In early 2020, two emergency declarations were issued in support of the nation’s response to the COVID-19 pandemic: a National Emergency and a Public Health Emergency. These declarations triggered different flexibilities within the federal government to support ongoing national efforts to address the ever-changing pandemic needs and are now coming to an end with implications for cities.
Specifically, on April 11, President Biden signed a bipartisan congressional resolution to end the national emergency put in place to respond to the COVID-19 pandemic. The national emergency declaration, enacted by President Trump in 2020, provided the federal government with the ability to deploy federal funds and make policy decisions that would quickly support the nation’s economic and health systems. Federal agencies had already begun to wind down many of the programmatic changes made under that national emergency in anticipation of this action.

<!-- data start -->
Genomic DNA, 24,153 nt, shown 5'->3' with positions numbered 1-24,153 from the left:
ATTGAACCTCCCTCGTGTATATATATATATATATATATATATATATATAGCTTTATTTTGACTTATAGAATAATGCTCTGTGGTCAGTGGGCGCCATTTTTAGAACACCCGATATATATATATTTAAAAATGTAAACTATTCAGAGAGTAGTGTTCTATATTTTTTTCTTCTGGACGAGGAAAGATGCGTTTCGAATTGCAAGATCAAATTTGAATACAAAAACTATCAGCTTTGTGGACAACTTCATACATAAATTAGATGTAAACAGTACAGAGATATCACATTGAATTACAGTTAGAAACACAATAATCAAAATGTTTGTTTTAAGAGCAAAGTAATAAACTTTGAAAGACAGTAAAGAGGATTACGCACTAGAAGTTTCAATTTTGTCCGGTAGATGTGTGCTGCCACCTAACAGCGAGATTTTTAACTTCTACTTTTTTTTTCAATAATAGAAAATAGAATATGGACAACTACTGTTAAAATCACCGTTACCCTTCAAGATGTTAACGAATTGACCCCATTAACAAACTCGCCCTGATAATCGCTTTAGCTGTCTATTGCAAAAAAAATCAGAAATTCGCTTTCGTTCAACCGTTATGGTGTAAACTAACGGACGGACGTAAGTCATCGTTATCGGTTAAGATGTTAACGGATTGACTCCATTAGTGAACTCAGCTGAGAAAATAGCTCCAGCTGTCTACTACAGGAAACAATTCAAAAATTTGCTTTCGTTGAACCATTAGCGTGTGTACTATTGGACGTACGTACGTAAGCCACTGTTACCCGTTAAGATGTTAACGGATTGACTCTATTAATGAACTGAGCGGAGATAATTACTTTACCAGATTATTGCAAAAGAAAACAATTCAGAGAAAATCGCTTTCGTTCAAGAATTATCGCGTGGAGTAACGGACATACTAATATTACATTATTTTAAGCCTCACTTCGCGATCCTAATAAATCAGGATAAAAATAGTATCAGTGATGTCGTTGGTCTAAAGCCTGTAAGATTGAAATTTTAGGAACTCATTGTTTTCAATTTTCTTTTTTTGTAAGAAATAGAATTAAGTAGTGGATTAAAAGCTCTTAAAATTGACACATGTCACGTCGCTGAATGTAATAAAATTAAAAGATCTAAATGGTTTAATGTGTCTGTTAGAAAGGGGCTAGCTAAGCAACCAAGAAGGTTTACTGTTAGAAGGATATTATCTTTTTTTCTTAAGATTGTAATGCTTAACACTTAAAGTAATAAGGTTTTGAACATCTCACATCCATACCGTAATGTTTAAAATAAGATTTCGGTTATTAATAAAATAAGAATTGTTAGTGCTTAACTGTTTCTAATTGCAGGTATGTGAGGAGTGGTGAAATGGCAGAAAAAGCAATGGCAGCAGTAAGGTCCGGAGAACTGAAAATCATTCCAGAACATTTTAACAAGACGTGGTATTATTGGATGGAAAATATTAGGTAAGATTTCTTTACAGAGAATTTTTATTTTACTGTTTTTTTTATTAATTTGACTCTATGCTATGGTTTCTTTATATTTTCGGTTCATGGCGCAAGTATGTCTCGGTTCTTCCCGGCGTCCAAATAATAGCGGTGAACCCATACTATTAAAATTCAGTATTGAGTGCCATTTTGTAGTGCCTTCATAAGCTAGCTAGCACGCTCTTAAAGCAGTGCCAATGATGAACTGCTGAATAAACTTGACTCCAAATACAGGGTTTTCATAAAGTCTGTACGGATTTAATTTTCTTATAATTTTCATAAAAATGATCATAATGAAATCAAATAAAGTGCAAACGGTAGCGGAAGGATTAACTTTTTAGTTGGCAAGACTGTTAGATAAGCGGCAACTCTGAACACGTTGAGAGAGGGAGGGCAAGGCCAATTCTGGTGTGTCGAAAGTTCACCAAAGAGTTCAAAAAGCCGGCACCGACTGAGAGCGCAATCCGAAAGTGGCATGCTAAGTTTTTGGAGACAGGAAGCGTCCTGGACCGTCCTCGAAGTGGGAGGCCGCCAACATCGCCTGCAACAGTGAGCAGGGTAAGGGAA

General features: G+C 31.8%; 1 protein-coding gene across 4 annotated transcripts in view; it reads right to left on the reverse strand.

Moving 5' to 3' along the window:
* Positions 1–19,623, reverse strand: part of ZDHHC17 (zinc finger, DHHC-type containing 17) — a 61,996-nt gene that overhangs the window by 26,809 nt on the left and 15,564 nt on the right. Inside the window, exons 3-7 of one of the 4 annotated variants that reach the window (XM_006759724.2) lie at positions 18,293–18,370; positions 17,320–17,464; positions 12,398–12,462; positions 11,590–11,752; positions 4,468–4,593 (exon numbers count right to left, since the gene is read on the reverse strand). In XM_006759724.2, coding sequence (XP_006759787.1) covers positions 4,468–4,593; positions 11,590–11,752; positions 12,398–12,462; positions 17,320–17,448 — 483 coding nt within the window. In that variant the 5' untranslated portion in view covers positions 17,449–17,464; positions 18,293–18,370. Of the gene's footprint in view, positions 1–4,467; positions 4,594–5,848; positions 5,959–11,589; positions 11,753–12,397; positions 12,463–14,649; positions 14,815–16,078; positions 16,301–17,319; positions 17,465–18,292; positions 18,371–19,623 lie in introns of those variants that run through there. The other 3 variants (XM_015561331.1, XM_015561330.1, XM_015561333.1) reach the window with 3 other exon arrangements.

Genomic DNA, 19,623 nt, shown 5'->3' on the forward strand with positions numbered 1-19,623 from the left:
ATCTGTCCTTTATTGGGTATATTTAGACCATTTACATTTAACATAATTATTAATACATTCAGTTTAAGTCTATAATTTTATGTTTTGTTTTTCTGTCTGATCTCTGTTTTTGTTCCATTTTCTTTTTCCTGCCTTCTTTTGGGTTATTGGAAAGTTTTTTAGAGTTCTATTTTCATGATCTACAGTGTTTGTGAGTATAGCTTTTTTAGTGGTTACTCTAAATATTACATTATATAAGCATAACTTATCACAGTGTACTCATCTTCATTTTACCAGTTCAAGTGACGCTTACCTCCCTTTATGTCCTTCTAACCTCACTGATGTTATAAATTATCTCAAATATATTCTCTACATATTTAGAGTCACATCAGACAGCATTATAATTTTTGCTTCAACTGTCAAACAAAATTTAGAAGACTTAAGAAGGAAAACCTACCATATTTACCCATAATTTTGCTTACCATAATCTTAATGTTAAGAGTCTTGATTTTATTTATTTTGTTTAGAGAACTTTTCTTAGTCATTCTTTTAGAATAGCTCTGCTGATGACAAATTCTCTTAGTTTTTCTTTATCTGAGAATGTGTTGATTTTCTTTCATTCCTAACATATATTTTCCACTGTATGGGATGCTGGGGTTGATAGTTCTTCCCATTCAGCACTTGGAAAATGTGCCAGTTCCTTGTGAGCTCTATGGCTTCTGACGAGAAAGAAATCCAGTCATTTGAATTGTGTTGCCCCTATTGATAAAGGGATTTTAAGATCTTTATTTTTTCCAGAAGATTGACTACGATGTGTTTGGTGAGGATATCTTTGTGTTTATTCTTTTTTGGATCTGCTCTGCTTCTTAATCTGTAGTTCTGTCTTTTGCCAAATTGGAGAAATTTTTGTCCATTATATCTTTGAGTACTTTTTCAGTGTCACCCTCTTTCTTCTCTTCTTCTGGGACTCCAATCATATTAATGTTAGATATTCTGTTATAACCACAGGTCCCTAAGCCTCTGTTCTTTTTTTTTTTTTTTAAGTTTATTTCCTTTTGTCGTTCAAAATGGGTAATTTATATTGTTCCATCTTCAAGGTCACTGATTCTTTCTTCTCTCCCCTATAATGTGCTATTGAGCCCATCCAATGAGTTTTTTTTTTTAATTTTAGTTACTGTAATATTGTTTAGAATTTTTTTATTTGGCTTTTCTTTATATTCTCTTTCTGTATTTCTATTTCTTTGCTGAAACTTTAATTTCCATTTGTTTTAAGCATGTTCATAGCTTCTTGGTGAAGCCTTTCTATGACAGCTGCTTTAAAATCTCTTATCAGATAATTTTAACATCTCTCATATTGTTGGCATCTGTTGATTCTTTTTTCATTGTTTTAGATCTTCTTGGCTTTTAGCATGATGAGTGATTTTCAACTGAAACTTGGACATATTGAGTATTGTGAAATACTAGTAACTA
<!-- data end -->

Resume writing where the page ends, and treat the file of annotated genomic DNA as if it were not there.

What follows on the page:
On May 11, the Public Health Emergency (PHE) for COVID-19 will also expire and with it, many changes to key programs ranging from Medicaid and the Supplemental Nutrition Assistance Program (SNAP) to emergency management and addiction treatment. As local leaders work to understand what this means in their communities, here are the programs that will be impacted and may affect your city and residents:
COVID-19 Testing and Reporting
Through the Public Health Emergency residents in our nation’s cities, towns and villages have had access to free COVID-19 vaccines and testing, as well as data on positivity rates and hospitalization rates in their communities.
With the end of the Public Health Emergency, private insurance companies will no longer be required to cover COVID-19 tests without cost sharing, both for over the counter and laboratory tests. The Department of Health and Human Services (HHS) will also no longer have the authority to require lab test reporting on COVID positivity, which may affect the ability to calculate percent positivity for COVID-19 tests.